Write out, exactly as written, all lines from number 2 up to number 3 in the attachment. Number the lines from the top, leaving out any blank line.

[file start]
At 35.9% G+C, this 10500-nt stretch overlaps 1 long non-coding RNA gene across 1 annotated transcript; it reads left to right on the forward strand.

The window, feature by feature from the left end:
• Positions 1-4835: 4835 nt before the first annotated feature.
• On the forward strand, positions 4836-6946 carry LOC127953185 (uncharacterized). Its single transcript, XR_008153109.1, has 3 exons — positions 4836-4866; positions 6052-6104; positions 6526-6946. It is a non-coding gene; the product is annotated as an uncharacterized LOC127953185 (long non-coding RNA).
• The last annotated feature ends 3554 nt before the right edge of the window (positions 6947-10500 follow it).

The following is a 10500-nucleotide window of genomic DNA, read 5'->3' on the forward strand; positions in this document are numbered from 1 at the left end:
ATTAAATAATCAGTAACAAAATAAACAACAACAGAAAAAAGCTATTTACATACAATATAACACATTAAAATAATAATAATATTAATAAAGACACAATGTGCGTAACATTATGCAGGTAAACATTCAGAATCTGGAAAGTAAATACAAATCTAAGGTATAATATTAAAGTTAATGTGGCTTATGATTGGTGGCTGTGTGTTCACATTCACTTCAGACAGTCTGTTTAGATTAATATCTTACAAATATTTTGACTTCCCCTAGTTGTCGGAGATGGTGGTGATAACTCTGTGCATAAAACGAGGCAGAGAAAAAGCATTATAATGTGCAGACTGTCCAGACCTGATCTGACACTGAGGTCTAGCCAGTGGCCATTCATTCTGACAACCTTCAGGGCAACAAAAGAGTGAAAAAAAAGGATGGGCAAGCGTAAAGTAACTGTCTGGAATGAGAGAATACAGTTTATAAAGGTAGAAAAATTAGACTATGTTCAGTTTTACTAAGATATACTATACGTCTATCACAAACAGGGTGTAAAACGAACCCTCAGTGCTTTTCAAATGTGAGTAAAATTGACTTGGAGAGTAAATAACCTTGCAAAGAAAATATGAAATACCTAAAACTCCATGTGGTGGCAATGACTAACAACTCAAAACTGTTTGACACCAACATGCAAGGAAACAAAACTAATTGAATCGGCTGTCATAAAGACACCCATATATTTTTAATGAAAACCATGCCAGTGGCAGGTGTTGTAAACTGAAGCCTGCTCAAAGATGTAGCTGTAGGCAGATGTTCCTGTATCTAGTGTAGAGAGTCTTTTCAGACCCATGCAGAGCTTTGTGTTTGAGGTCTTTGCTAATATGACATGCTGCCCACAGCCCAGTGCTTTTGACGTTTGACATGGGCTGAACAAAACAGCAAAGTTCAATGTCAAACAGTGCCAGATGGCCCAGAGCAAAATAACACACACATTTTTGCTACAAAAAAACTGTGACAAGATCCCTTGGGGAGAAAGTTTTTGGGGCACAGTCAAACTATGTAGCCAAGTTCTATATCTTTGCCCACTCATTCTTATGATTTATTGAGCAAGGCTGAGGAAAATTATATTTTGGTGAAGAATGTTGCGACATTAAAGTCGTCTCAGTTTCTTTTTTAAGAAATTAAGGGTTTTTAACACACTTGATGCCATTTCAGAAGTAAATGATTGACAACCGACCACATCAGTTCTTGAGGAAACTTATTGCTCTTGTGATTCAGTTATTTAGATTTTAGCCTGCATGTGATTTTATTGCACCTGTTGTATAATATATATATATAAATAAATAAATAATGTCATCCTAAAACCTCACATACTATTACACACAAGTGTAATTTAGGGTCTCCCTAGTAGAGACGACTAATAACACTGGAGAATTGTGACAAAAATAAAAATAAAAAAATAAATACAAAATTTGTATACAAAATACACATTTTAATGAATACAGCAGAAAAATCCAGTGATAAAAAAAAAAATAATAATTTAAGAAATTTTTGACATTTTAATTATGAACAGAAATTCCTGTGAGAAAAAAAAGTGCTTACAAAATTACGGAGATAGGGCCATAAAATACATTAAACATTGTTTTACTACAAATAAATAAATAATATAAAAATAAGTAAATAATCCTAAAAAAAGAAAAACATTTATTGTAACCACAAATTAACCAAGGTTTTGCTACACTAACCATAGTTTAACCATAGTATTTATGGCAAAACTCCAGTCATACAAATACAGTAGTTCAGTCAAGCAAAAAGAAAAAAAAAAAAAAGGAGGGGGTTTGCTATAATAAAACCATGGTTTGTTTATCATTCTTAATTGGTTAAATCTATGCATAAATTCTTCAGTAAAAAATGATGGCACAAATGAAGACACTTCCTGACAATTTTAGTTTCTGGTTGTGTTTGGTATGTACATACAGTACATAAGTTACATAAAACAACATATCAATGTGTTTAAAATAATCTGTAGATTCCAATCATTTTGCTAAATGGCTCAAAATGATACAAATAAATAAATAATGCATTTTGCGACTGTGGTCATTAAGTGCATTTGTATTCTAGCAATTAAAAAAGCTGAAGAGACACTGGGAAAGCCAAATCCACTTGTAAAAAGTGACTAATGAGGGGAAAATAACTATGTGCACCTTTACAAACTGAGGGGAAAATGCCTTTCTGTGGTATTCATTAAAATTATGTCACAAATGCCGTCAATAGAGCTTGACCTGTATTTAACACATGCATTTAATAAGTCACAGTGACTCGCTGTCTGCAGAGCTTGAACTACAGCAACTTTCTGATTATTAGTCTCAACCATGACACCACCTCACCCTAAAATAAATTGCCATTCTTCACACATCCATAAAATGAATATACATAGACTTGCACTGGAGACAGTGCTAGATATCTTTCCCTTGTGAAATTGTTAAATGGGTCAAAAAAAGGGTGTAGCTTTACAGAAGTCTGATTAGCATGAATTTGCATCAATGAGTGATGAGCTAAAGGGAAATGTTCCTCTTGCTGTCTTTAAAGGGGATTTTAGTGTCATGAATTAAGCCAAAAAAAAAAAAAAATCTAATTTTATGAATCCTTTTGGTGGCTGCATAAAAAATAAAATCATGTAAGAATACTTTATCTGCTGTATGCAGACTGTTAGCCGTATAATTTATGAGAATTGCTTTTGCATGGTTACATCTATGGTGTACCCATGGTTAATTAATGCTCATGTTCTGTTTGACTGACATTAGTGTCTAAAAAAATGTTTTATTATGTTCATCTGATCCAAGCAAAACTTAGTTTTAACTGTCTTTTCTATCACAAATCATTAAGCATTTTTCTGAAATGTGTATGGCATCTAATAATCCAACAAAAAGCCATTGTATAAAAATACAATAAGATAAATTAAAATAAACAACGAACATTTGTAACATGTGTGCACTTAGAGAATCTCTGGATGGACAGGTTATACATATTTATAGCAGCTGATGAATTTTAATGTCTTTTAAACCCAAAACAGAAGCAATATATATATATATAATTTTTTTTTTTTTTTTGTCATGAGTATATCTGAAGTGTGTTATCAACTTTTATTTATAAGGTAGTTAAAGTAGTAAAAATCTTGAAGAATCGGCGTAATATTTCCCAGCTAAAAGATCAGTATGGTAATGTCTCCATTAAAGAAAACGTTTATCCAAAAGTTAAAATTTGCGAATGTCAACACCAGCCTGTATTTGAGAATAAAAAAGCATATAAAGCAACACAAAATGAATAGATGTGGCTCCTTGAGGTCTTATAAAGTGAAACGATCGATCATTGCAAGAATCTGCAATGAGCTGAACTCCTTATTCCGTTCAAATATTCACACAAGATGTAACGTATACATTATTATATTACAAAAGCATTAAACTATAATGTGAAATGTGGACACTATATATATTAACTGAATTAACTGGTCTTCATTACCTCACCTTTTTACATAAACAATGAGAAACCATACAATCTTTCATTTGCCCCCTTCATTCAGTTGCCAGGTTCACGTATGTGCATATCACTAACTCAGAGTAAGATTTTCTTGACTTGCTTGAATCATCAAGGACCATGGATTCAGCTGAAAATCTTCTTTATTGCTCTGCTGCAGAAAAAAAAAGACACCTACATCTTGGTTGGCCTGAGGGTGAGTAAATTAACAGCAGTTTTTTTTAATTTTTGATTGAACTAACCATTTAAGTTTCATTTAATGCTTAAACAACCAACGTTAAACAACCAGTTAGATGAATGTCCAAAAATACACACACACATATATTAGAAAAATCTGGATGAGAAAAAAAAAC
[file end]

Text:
The window, feature by feature from the left end:
• Positions 1-4835: 4835 nt before the first annotated feature.